The AMT, or how I became financially literate
We got hit with the Alternative Minimum Tax two years running.
The Alternative Minimum Tax (AMT), if you are blissfully unaware, is a parallel tax code that removes some deductions for high earners. Calculate your taxes under both the regular tax code and the AMT, and pay whichever is higher. The AMT is the sucker punch of tax law.
The first year of the two years I was working at a new job that only offered a SIMPLE IRA. My office manager took a full year to actually set up my contributions to the IRA, despite repeated requests from me and our financial planner. (She was later fired for incompetence). I should have been more insistent. Actually, I should have sat in her office until she actually created the payroll deduction into the IRA I had already started at Fidelity. I didn’t, because I didn’t understand how much this deduction would mean to us (and because I was busy, you know, seeing patients). I also didn’t know then what I know now, that I could have used alternate tax shelters, including a back-door Roth and a solo 401K. So, I missed out on entire year of retirement savings and we missed $12,500 worth of deductions (more, if you count the absent solo 401k). Although my husband maxes out two employer-sponsored defined contribution plans, those deductions still weren’t enough, and we ended up with a federal tax bill that was larger than my gross salary.
My second year I was bound and determined not to make the same mistake. I contributed the max to my SIMPLE IRA, and even dug through the plan document to find that the practice should have been matching me at 3% six months prior (the new office manager wrote a check promptly). I still didn’t know about other tax shelters, though, and my husband’s surgical specialist salary put us over the top again. I was starting to wonder if, after taxes, commuting and childcare I was even breaking even at this job.
At that point I made it my mission to make sure we would never pay a 30+% tax bill again. As luck would have it, changes to the AMT in the 2017 tax law have made it unlikely that we will pay it this year or ever (or until the law changes). Even knowing this, I now had religion.
I started borrowing books on tax strategy from the library. I searched online for “high income tax shelter” and “how to avoid the AMT”. What I found was information not only on tax law, but on frugality, retirement, investing and living below your means.
This last one struck the strongest chord with me. Because the challenge I found, as I dug into our budget, was not finding tax-sheltered accounts to stash our money. It was setting aside enough money to save. My husband and I had secretly prided ourselves on having no debt other than a mortgage and driving used cars (that we paid cash for). Our lifestyle creep came in the form of too much real estate, and three kids in private school.
We moved when I started residency (with three kids already. I will explain later).
We kept our old house and rented it out. We put the kids in the sweet private school across the street because we wanted them in a nurturing environment while I was working all hours. Tuition was reasonable and my mother helped.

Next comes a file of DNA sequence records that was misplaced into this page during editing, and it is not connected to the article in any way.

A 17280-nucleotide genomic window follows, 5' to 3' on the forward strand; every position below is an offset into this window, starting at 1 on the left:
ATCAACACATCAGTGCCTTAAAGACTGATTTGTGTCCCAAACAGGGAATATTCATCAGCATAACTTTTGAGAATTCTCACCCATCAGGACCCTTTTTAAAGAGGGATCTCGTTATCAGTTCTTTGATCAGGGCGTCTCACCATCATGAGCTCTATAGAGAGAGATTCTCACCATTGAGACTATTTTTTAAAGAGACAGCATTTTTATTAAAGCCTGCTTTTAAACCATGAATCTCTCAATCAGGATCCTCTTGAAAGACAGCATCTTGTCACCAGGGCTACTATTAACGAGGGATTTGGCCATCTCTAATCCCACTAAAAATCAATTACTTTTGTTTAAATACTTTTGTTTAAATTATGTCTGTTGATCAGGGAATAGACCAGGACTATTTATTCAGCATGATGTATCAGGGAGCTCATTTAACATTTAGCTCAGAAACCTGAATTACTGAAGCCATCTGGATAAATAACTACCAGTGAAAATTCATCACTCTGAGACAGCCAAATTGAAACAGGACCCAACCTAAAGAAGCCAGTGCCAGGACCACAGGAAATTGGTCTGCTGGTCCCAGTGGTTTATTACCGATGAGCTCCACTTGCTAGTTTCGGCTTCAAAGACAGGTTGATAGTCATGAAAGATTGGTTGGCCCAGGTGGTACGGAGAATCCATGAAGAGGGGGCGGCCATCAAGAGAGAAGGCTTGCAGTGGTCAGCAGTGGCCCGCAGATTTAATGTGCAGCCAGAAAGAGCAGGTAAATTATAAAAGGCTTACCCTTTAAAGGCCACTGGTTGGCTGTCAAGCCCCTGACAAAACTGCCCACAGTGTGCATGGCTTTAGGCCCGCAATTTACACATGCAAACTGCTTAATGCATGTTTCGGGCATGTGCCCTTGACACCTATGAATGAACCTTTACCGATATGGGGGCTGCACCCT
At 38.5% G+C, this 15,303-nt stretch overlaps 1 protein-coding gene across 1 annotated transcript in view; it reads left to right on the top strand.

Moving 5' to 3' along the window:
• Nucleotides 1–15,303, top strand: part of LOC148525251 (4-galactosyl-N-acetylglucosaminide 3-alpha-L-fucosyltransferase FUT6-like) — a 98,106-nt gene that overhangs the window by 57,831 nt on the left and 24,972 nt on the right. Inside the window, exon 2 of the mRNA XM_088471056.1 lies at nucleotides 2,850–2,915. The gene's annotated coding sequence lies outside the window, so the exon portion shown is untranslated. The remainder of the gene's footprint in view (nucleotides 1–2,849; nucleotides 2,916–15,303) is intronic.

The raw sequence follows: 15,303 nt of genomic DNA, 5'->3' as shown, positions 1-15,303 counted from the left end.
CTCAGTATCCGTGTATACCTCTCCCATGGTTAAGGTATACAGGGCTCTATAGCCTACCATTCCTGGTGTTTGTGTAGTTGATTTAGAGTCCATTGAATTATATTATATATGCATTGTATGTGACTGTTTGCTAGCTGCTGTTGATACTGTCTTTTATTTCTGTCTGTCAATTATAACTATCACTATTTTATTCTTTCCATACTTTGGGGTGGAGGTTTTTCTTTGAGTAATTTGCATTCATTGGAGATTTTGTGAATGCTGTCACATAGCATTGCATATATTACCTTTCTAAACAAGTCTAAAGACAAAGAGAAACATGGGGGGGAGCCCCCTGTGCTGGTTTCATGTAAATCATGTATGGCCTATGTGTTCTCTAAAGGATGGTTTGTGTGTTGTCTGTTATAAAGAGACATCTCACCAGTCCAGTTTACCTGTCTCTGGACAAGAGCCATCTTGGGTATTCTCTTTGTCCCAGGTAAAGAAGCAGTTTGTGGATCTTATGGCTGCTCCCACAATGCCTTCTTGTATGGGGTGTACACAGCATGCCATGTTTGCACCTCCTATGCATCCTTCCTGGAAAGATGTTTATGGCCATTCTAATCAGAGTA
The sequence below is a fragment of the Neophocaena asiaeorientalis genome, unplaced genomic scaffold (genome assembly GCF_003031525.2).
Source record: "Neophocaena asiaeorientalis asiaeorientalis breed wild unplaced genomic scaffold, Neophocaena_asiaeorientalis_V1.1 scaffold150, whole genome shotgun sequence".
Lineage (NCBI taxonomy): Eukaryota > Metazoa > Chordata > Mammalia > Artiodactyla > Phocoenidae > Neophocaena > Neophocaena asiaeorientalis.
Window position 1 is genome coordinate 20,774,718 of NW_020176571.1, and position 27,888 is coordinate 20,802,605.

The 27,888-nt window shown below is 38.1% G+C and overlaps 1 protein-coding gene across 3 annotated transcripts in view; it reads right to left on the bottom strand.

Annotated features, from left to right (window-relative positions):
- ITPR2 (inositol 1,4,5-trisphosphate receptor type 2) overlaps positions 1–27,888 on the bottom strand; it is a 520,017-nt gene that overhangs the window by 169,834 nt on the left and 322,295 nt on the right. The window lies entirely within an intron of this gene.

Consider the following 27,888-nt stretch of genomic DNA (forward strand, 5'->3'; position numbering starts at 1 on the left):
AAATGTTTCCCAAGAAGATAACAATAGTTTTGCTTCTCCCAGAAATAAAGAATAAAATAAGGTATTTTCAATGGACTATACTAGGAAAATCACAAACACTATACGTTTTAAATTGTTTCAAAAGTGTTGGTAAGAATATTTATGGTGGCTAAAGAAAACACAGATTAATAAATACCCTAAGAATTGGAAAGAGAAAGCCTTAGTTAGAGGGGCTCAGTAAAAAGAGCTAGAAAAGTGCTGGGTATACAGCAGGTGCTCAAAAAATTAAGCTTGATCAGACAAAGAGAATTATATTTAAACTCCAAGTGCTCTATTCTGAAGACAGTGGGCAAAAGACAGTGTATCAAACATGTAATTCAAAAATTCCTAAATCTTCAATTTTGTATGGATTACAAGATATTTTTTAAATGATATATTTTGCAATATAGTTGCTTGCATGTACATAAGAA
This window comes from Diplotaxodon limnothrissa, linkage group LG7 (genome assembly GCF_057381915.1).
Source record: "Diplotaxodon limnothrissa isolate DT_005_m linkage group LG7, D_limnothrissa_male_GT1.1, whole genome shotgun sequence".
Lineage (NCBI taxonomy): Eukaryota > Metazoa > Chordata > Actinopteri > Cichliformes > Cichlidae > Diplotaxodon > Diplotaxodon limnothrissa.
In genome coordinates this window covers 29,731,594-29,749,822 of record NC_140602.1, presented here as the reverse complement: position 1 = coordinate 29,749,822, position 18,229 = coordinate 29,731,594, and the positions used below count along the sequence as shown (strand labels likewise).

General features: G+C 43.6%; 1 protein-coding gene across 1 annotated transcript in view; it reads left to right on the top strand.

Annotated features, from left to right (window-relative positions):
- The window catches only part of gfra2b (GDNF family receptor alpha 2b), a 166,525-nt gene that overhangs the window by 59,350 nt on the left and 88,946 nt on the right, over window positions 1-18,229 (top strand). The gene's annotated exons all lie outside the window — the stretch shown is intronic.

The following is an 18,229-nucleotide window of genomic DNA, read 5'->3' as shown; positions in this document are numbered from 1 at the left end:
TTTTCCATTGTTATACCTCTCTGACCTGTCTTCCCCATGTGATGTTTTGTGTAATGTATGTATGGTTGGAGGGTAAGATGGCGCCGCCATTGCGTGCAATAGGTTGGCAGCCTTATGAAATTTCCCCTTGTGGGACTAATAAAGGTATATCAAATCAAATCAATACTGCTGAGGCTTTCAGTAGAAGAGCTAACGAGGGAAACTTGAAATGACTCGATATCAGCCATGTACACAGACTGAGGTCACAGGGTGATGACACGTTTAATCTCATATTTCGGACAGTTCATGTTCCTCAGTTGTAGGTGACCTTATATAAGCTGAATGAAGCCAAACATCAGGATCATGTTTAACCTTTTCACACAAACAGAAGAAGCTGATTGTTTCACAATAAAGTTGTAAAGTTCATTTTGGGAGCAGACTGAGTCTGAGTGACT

Eight years later and we are still here. The old house is rented out, but we missed some tax deductions. The youngest kid is now in fifth grade, and wouldn’t you know the tuition grows along with the kid. My mom died five years ago, and while I miss her a lot more than I miss her money, I will admit that her help sure made a difference.
I am not complaining and I am not crying poverty. We make more money than most people can dream of and we will be able to retire in comfort one day. But, we had done what I swore I wouldn’t do: we let our lifestyle catch up to our income. I always said, “If you can’t make ends meet on two doctors’ salaries, you have a problem”, and lo and behold – we had a problem.
We had managed to avoid carrying credit card debt or borrowing. We were still driving beater cars (but now it’s because we can’t afford to replace them ). We paid our bills on time and keep maxing out our work retirement plans. But we had no other regular savings and no leeway. We had to scramble to pay any unexpected bills.
So we made changes. We cut the fat out of our budget. I started a sole proprietorship for some per diem income, so I can take advantage of a solo 401K. We are capturing tax deductions on our rented house. We are starting a backdoor Roth this year. And maybe the best thing to come of our brush with – not financial disaster, but financial iceberg-on-the-horizon – is that I have well and truly taken our finances in hand.
I know our budget to the tens of dollars. I have vetted our insurance. I am (much more) conversant with the different tax-sheltered and taxable savings plans out there. I have made an investing plan and put our retirement accounts into index funds with the correct asset allocation. I haven’t ventured into doing our taxes (yet) – I have relatives who have been audited and would very much like to avoid that. If personal finance were medical school, I would be a third-year: not polished yet, but I’m up on my feet.
We are slowly turning the ship of state around. We could not be more fortunate.
 When I told the physician owner of the practice that there was a problem getting my IRA up and running, he said “We don’t have a IRA. We have a SIMPLE”. Financial literacy was not a strong suit of that practice.
 I haven’t done the math. Please don’t do the math for me.